Wildfires, drought and extreme heat have been the talk of the town and country across Europe this summer. Attention has now turned to Portugal and Spain, where temperatures at the weekend reached more than 46℃ in some parts of both countries – close to the all-time European record of 48℃, set in Greece in 1977. Records aside, the obvious question is what is causing the current Iberian heatwave and whether this might be a harbinger of the future.
A number of factors can be identified. These include unusually warm sea surface temperatures in the North Atlantic, a wandering jet stream and associated “blocking” pattern of high pressure, a very dry land surface, and climate change.
The anomalous size and position of warm water areas in the North Atlantic this summer have shifted the so-called “polar front” northwards. This is the point where warm air from the South meets cold polar air and any movement in the front will affect the distribution of high and low atmospheric pressure right across the Atlantic. This in turn influences the flow of westerly winds across the Atlantic and over Western and Southern Europe, especially the thin and fast “jet stream” in the upper atmosphere.
This summer, an area of persistent high pressure or “blocking” has become established over Western Europe and the eastern parts of the Atlantic. Such blocking causes the jet stream to appear “lazy” and wander much further North and South than its average position.
The upshot of all of this is that atmospheric blocking and a very snake-like jet stream prevents low pressure systems, and the “bad” weather they bring, from heading eastwards across Western and Southern Europe. In such a situation, the usual fluctuations between good, and not so good, summer weather are largely put on hold. Instead, as Portugal, Spain and much of Europe have experienced, clear skies, lots of heat, and very dry surface conditions become the norm.
In certain circumstances, persistent blocking can even draw in very warm air from elsewhere. This is what happened in Portugal and Spain, after intense heat caused an area of low pressure to form over Iberia. This “heat low” created the conditions for the flow of hot dry air from the Saraha Desert. Currently life in Portugal and Spain is not just in an oven, but more like a convection oven.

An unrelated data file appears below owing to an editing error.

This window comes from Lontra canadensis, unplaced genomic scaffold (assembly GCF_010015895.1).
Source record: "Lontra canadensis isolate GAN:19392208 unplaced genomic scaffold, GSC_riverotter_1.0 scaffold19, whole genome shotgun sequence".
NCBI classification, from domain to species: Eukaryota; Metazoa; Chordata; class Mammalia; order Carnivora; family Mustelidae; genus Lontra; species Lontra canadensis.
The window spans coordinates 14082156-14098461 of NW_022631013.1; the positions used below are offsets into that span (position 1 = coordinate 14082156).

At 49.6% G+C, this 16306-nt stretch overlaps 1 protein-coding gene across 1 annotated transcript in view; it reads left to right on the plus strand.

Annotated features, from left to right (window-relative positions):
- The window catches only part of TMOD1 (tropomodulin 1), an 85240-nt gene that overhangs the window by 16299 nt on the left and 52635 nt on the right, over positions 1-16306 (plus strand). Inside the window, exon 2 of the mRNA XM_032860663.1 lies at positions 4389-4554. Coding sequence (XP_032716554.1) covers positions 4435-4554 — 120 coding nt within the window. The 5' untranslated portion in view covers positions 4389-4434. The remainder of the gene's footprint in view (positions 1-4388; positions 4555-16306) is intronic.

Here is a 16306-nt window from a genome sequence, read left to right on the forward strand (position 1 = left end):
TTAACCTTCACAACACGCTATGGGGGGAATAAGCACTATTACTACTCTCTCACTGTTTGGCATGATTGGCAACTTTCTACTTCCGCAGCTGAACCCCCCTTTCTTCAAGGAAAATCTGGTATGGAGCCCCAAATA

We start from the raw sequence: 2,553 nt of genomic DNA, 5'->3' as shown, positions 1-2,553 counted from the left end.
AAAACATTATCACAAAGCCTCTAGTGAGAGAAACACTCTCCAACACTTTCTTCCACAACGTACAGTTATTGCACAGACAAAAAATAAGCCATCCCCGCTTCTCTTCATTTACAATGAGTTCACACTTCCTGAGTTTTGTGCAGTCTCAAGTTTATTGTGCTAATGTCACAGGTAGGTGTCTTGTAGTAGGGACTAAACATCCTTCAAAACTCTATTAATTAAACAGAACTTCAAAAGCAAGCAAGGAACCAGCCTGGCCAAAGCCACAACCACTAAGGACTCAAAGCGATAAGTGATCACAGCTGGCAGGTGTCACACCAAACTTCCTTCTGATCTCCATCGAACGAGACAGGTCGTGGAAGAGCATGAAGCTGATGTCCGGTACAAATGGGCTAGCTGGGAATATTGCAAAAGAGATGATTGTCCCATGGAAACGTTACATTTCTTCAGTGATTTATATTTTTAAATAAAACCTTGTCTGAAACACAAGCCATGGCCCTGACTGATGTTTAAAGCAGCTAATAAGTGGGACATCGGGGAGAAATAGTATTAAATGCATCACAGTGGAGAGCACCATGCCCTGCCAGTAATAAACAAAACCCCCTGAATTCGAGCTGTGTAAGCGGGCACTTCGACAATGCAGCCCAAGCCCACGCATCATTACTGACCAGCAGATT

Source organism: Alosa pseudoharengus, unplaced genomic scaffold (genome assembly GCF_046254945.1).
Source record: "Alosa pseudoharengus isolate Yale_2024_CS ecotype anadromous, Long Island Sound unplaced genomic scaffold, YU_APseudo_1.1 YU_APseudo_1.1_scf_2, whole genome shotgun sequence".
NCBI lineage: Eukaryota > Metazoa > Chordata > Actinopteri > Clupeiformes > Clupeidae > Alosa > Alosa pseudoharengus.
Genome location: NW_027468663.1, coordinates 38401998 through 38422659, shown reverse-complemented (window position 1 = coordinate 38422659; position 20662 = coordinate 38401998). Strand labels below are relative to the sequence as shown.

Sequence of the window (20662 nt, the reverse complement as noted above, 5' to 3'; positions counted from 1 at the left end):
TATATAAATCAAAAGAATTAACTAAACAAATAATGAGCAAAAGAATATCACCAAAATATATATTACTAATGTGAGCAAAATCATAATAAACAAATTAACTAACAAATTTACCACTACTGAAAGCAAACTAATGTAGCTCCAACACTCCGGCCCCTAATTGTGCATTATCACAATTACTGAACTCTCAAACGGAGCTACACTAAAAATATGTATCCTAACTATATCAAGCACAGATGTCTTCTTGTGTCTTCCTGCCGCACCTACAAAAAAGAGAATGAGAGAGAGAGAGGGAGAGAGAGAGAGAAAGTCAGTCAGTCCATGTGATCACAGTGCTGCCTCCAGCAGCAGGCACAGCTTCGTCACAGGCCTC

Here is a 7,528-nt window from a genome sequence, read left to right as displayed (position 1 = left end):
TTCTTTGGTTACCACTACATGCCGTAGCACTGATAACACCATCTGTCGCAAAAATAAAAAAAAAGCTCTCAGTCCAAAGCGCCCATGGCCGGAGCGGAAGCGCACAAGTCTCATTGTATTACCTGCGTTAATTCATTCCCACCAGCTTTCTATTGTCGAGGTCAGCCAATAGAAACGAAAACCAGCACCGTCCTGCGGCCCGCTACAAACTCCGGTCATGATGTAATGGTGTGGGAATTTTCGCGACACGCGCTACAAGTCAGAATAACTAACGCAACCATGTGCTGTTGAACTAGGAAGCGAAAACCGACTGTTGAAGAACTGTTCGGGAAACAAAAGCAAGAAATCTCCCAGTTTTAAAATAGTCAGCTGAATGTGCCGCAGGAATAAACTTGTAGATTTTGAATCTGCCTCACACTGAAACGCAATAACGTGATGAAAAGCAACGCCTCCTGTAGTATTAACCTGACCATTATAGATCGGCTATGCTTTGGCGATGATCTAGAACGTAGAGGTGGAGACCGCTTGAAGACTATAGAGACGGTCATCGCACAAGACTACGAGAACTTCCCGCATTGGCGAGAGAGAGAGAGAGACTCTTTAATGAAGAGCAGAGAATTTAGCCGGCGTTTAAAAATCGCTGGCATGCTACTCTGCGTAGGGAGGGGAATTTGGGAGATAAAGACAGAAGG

A warmer baseline means hotter extremes
Heatwaves in Portugal and Spain are not uncommon because this type of extreme weather is characteristic of the hot and dry summers in the Mediterranean climate region. Yet there is convincing observational evidence that heatwaves are happening more frequently across the Iberian Peninsula. Logically the question arises as to what extent the current heat is associated with climate change.
Although answering this question thoroughly would involve undertaking some well-designed climate modelling experiments, it’s safe to say that there is indeed a fair chance the current heatwave is associated with climate change. That is because heatwaves are now happening on a background of rising global temperatures so the base level of background temperature on which extremes are occurring has lifted somewhat compared to pre-industrial levels.
And what of the question on everyone’s parched lips: are the current extremes the “new norm”? The short answer is no, not right now, as extremes of over 46℃ still constitute rare events. However, analyses of the pronounced 2003 European heat wave, which affected both Portugal and Spain, indicate that the very similar extremes of August 2003 could be fairly normal by the 2040s.
This of course raises questions as to the habitability of places that already possess harsh summer climates. Most likely their sustainability will depend on the extent to which traditional climate adaptation strategies related to building and lifestyles can be pushed to the limit to cope with a new climate future typified by summers with temperatures in and over the mid 40s and how flexible people and businesses might be to the idea of going elsewhere or literally underground during summer.
Glenn McGregor, Professor of Climatology, Durham University.
This article first appeared on The Conversation.